What you need to know
- Apple software reportedly turning off battery health monitoring following third-party repairs.
- The software will show a "service" message even on brand new batteries.
- Work-around required Apple repair or more complicated third party chipset swap.
August 14, 2019: Apple statement
Apple sent us the following statement:
"We take the safety of our customers very seriously and want to make sure any battery replacement is done properly. There are now over 1,800 Apple authorized service providers across the US so our customers have even more convenient access to quality repairs. Last year we introduced a new feature to notify customers if we were unable to verify that a new, genuine battery was installed by a certified technician following Apple repair processes. This information is there to help protect our customers from damaged, poor quality, or used batteries which can lead to safety or performance issues. This notification does not impact the customer's ability to use the phone after an unauthorized repair."
According to a report from iFixit, Apple is disabling access to battery health data when battery replacements aren't performed by Apple or an authorized dealer.
Apparently, when a brand new battery is swapped for one that has degraded, Apple's software will show a "service" message in the settings. The message appears even when a genuine Apple battery is used.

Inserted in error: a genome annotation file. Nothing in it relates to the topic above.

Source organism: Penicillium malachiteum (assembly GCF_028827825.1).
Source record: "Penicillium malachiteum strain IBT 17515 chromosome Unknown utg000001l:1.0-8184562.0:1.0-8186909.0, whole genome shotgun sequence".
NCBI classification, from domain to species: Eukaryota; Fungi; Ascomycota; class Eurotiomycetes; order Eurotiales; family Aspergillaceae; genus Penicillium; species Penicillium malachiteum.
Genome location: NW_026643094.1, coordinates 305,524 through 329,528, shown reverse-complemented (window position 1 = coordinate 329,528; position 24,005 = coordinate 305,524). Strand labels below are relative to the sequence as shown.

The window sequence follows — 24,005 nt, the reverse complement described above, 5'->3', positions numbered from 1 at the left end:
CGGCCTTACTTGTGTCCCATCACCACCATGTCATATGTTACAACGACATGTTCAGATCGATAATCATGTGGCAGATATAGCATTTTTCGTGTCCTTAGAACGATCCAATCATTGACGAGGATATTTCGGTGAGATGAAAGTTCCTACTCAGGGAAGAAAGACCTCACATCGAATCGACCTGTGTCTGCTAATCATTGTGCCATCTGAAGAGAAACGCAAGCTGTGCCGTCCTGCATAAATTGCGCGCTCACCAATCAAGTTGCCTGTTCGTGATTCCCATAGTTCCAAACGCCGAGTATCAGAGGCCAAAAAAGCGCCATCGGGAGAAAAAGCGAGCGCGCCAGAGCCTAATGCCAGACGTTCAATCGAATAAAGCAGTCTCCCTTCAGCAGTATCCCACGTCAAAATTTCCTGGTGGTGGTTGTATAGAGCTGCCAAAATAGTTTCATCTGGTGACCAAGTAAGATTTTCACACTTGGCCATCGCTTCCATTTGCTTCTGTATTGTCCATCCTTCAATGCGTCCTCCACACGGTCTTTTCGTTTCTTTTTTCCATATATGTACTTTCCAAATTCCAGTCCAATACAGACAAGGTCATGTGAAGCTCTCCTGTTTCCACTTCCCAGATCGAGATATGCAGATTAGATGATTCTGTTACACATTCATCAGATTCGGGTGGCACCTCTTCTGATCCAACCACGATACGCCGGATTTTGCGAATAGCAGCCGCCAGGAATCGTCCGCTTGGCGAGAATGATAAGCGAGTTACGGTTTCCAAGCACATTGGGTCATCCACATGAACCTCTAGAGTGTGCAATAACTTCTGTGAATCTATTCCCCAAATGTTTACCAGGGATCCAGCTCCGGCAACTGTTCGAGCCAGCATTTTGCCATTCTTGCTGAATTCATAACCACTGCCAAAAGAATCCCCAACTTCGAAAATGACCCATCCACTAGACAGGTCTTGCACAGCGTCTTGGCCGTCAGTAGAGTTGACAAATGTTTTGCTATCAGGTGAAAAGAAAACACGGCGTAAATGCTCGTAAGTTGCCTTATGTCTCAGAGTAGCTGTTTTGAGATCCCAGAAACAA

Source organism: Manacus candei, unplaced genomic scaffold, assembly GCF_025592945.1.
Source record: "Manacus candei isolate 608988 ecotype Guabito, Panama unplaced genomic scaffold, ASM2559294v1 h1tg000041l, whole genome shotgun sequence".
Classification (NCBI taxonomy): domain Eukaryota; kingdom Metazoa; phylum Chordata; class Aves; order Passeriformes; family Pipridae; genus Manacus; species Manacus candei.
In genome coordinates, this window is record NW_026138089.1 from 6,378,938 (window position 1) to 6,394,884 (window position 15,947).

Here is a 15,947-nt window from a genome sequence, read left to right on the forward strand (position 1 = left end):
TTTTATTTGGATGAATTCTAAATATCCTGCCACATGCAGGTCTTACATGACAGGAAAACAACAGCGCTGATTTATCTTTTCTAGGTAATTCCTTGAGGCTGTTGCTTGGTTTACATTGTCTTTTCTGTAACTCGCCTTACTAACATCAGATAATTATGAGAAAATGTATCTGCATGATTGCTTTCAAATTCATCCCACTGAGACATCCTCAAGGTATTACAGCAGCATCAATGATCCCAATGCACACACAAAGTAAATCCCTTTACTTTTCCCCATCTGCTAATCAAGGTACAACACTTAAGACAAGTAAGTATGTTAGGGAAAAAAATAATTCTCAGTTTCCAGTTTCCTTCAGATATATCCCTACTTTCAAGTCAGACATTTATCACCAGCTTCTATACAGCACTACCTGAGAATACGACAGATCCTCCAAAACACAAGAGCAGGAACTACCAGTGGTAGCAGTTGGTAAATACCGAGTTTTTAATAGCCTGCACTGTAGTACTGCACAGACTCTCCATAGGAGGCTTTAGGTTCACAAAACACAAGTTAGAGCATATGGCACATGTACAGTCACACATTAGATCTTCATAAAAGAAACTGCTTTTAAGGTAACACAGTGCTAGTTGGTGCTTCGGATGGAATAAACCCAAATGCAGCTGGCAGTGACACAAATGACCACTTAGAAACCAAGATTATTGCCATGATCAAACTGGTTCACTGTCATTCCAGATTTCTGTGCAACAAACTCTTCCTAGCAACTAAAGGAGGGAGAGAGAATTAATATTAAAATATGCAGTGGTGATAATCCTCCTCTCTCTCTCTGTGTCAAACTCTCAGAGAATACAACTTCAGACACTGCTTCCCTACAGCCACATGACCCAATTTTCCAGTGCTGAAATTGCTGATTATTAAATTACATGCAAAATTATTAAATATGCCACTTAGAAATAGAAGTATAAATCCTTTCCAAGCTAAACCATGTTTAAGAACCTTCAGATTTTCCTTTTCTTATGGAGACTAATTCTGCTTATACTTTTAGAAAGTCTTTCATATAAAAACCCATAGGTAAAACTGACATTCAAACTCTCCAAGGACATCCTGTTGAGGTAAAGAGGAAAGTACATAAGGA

It's not a bug; it's a feature Apple wants. Unless an Apple Genius or an Apple Authorized Service Provider authenticates a battery to the phone, that phone will never show its battery health and always report a vague, ominous problem.
iFixit's report verifies an earlier claim from The Art of Repair, who said the message currently shows up in iOS 12 and iOS 13 on iPhone XR, XS, and XS Max.
While Apple is seemingly blocking access to battery health information, your battery replacement will work; iFixit said it confirmed performance isn't throttled. You just won't be able to see when it's time to replace your new battery.
"You bought it, you own it, you should be able to fix it," iFixit writes. "It's that simple. Pairing batteries to iPhones is a gross overreach. It's yet another instance of purchasing a product, and not being able to fully utilize it—like leasing a car, except you're paying full price for it."
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